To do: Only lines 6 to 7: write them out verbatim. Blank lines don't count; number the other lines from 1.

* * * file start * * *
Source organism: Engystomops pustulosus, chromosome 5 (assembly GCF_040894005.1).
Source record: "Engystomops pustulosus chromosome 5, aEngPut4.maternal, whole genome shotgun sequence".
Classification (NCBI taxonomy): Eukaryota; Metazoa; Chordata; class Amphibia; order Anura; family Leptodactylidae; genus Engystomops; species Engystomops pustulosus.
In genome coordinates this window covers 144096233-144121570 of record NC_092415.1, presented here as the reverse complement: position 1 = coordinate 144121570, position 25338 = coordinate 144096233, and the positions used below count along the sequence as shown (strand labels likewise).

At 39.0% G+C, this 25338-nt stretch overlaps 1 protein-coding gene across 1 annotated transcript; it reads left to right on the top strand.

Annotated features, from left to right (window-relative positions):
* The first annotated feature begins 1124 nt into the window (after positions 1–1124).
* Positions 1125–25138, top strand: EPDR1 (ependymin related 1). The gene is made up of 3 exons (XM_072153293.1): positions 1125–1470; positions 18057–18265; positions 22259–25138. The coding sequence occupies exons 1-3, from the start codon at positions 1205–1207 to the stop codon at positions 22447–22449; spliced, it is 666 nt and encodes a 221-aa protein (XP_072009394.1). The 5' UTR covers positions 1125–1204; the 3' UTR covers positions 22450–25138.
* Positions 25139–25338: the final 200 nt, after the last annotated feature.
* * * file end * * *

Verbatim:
Annotated features, from left to right (window-relative positions):
* The first annotated feature begins 1124 nt into the window (after positions 1–1124).